Shams Arafat, Louisiana Technological UniversityShow Abstract
Nazimuddin Wasiuddin, Louisiana Technological University
Motivation behind the inclusion of reclaimed asphalt pavement (RAP) in asphalt mix involved environmental benefits and economic savings. Because of highly aged asphalt binder in the RAP, it is a potential source of inferior performance, especially the cracking resistance. Use of rejuvenating agent is one of the approaches to accommodate the RAP in hot mix asphalt. In this study plant-based and petroleum-based rejuvenator were evaluated based on cracking susceptibility of the hot mix asphalt prepared with low (15%) and high (30%) RAP content. Cracking susceptibility of the mix was determined by semi-circular bend test performed at intermediate and low temperature as well as by overlay test which evaluates the resistance to reflective cracking. It was observed that use of rejuvenator can successfully restore the cracking resistance of the mix made of low RAP content. For mix with high RAP content the cracking potential cannot be restored as the control mix but can be improved significantly. Petroleum based rejuvenator performed better to resist cracking at intermediate temperature, but plant-based rejuvenator improves the low temperature cracking properties of the high RAP mix. Plant-based rejuvenator requires lower amount to lower the RAP binder grade to a certain level compared to petroleum based one. Both the types of rejuvenator improve the resistance to moisture induced damage. However, use of maximum amount of rejuvenator should be limited because it can adversely affect the rutting resistance of the mix.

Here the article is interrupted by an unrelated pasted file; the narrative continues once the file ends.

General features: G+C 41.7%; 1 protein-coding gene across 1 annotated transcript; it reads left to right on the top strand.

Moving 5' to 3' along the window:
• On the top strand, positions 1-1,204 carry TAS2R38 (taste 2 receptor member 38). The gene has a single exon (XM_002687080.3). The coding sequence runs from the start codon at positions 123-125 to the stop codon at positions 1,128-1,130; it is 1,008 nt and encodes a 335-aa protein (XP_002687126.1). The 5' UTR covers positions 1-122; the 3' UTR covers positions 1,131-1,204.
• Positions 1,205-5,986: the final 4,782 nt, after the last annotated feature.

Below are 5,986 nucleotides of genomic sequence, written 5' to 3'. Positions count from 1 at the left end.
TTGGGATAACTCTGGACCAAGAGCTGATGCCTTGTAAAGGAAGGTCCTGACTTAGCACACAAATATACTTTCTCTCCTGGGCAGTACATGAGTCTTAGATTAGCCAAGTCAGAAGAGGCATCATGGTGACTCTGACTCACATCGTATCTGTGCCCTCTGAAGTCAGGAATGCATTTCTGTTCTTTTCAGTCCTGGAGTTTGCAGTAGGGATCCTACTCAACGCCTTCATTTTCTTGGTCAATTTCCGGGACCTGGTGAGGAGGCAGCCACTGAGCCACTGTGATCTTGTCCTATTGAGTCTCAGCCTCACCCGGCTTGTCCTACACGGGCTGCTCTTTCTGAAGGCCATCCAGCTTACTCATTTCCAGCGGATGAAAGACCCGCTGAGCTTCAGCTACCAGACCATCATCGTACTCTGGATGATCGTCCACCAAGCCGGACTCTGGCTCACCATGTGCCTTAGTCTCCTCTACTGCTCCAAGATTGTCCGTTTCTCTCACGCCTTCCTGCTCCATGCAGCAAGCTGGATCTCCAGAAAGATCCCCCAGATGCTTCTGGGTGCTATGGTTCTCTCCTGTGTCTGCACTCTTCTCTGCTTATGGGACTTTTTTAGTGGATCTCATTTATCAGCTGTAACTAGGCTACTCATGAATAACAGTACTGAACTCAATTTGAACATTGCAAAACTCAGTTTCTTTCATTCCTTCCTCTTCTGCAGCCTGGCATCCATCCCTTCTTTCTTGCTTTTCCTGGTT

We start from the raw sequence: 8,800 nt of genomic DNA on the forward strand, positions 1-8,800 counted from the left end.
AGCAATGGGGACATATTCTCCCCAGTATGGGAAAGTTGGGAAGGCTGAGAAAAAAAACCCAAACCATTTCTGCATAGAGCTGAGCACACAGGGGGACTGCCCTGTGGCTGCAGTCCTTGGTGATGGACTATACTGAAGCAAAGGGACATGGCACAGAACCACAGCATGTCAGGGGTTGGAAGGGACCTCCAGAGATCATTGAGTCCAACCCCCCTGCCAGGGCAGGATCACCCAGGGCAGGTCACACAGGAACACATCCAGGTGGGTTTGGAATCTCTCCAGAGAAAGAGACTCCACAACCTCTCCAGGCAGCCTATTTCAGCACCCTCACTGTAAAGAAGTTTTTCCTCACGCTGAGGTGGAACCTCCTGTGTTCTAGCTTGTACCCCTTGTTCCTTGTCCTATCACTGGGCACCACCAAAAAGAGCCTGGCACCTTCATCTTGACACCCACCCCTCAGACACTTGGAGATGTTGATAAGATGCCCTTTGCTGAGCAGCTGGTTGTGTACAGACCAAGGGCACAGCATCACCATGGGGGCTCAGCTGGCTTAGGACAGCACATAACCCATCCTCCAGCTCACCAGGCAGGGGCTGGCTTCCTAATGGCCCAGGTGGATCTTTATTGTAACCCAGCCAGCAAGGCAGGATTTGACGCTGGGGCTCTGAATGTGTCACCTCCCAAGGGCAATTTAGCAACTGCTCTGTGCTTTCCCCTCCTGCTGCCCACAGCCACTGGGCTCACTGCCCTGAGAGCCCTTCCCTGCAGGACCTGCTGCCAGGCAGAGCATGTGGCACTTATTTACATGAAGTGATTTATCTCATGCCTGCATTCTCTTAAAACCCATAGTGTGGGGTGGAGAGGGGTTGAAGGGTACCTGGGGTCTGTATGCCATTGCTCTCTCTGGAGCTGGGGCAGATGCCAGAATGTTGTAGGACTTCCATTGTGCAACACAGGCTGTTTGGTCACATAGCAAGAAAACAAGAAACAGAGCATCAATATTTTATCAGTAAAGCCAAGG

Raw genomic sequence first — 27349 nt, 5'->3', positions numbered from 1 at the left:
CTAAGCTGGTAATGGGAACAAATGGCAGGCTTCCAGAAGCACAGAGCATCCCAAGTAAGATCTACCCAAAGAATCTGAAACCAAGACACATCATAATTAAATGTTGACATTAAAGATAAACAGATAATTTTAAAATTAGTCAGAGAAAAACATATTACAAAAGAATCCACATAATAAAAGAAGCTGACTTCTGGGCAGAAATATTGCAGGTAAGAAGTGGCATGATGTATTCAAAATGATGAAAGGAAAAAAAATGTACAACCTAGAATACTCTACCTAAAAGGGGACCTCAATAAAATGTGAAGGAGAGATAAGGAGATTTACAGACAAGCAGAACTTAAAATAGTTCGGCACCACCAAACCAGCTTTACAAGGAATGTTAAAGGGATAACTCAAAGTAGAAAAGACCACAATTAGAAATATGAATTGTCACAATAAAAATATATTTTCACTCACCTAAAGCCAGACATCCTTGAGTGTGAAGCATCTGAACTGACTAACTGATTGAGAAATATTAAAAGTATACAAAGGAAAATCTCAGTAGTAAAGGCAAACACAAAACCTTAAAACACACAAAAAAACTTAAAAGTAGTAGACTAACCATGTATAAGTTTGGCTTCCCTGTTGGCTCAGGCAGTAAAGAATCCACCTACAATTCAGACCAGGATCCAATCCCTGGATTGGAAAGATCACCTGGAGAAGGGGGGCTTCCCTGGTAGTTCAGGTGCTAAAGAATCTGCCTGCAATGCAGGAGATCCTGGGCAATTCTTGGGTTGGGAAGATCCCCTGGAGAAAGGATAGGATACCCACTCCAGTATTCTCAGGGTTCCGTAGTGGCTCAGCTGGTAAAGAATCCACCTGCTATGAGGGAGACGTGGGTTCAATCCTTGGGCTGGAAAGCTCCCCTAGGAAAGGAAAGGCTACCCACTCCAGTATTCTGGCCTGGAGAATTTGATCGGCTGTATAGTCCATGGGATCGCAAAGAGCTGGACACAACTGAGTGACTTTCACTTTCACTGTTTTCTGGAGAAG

Total Recycled Asphalt Mixes Characteristics and Field Performance
Fazal Safi, University of Illinois, Urbana ChampaignShow Abstract